Can a Personal Injury Settlement be Garnished?
It's Your Money but Who Has Access to It?
If you are considering bringing a personal injury claim, have already received a personal injury settlement or are about to, one of the most important things you can do is protect that money so it's there when you need it. One common question we get asked as personal injury attorneys in California is "can a personal injury settlement be garnished?"
While the short answer to that question is "no," there are certain steps you need to take in order to earn that level of protection for the monetary settlement you've been awarded.
"Exempt" Awards Aren't Always Safe
Money awarded in personal injury settlements in California is technically "exempt" under the law. That means that creditors cannot legally garnish that money (take it from your bank accounts). However, if you accidentally mismanage that money, that exempt status could be put in jeopardy, leaving you on the hook for whatever you may owe.
In general, California law allows creditors to garnish the lessor of 25% of your disposable income (what's left over after you subtract the cost of living associated with rent, groceries, etc.) or the amount by which that exceeds 40 times the state's hourly minimum wage.
When creditors file suit against you, a court may order you to pay. If you have funds stashed away from a prior personal injury settlement, you are currently in the personal injury process or you plan on making a personal injury claim, you may wonder "Can a personal injury settlement be garnished?" Well, that depends on how you hold your injury settlement money.
If the creditor discovers that you have money in a traditional bank account, the court may authorize the creditor to garnish that account. If you place money received from a personal injury settlement into that account, that money may be garnished as well, because differentiating between that money and the rest of it (your paycheck, for example) can become difficult.
What You Can Do to Protect Your Injury Settlement from Being Garnished
You don't want to go through the whole personal injury settlement process only to have that money disappear when a creditor gains access to your bank accounts. In order to protect those assets you need to:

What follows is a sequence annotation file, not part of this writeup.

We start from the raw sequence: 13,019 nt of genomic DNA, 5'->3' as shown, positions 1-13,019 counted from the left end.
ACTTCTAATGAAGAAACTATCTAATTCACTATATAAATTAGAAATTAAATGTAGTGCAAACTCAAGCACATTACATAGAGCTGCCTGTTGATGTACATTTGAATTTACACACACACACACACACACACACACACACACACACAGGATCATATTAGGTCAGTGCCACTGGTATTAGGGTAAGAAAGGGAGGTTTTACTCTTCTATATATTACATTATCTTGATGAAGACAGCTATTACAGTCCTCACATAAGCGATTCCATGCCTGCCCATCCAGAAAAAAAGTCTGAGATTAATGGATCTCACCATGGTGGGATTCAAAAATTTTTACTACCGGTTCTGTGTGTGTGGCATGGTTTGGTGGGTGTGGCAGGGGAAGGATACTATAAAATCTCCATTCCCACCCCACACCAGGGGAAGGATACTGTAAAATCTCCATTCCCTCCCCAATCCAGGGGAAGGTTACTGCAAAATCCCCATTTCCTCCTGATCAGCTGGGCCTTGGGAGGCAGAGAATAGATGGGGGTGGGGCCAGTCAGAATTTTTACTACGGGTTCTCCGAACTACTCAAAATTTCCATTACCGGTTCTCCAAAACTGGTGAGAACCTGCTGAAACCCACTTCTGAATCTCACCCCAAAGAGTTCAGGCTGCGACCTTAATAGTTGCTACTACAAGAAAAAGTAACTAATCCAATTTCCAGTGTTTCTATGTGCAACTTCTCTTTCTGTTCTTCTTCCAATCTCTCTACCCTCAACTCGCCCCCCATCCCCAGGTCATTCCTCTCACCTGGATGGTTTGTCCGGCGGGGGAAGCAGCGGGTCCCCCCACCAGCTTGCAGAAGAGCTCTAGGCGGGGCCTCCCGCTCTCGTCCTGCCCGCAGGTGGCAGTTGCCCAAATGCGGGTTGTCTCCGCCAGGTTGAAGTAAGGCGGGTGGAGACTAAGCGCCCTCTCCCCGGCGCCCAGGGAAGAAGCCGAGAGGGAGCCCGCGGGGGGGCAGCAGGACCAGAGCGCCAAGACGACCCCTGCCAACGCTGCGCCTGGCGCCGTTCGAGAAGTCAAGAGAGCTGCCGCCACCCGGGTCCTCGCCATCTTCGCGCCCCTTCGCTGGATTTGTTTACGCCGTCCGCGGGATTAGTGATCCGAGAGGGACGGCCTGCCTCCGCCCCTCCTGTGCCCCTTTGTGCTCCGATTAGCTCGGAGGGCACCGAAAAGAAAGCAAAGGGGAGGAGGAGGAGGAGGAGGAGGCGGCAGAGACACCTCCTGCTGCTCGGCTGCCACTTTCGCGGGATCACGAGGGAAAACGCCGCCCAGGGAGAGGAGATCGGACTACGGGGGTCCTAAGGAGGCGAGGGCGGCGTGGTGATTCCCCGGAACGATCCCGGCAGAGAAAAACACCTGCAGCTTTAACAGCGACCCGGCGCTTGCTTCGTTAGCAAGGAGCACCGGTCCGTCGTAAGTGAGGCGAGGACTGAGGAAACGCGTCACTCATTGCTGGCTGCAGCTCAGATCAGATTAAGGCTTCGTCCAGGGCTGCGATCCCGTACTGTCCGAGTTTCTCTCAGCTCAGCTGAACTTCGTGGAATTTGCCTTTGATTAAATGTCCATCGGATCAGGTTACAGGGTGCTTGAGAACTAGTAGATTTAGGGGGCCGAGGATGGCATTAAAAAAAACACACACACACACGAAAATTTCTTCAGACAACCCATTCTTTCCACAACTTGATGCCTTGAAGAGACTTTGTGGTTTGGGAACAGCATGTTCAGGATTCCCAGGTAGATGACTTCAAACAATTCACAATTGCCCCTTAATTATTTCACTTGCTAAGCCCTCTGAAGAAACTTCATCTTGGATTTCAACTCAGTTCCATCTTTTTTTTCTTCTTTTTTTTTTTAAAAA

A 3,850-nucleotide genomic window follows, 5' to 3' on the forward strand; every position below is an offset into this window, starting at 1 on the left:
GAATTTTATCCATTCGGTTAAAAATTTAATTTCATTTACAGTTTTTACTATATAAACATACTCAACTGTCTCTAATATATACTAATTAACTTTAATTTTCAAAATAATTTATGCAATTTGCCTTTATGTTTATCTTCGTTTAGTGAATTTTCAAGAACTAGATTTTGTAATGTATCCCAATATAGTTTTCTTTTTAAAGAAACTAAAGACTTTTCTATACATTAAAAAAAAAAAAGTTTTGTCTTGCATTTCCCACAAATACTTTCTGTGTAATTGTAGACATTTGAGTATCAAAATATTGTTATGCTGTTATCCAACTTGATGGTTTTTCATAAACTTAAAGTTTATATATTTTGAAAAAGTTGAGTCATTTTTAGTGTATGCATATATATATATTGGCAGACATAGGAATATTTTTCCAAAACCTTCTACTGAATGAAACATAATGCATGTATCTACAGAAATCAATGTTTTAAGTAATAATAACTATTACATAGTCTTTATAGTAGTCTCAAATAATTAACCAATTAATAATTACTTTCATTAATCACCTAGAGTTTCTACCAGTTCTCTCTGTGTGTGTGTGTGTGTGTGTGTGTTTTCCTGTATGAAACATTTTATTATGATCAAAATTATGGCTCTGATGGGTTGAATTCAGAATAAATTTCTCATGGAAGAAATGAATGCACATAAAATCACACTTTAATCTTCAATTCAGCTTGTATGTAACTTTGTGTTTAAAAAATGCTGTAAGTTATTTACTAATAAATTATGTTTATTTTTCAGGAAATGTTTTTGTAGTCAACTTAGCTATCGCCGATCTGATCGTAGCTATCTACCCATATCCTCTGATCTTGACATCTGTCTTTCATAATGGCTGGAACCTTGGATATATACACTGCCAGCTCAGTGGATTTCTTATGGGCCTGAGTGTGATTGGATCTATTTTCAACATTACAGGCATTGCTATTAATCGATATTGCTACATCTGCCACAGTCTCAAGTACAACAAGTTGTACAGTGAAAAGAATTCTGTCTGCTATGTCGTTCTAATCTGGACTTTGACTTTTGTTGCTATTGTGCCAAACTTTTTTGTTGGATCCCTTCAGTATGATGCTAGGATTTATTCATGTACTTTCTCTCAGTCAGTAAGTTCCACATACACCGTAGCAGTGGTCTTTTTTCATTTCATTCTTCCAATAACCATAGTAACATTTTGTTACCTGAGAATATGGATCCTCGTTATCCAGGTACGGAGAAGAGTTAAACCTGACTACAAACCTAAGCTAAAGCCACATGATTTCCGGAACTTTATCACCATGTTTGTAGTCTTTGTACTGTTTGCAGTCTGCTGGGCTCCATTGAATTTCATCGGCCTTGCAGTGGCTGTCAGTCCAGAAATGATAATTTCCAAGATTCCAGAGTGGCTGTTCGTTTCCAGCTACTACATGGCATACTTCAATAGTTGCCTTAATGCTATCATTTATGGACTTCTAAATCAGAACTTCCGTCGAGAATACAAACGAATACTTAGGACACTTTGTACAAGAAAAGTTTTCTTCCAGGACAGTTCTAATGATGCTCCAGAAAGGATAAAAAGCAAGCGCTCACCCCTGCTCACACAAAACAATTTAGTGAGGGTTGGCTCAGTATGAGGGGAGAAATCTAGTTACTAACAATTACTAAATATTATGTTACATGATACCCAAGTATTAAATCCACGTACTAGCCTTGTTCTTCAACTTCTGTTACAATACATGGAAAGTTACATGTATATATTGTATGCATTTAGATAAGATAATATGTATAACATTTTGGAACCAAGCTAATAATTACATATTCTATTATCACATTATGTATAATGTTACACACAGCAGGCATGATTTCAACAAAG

- Keep all settlement money completely separate from all other money you may have. That includes savings, wages, inheritances, etc. To do that you must create a completely separate bank account into which you only place that settlement money and nothing else.
- Keep accurate records of where that money came from and where it goes. You should keep all receipts, invoices, and bills (or a copy of them) that you paid with your settlement money. That lets you have easy access to the "paper trail" that's left behind in the aftermath of a personal injury settlement. By having that information available at a moment's notice, you can easily answer any questions that might arise days, weeks, or even years after you've received settlement payments.
- Use prepaid debit cards in an emergency. If a creditor holds a judgment against you, protecting that money becomes even more difficult. If it's sitting in a traditional bank account, the creditor may be able to get legal access to it. If you fear that will happen, depositing that money onto a prepaid debit card will let you hold onto it but still have easy access to it. These prepaid debit cards do come with several caveats though. They often have monthly fees associated with them. They often have limits concerning how much money you can put on the card. You may find places which will not accept them.
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Work Out a Payment Plan with Creditors to Protect Your Settlement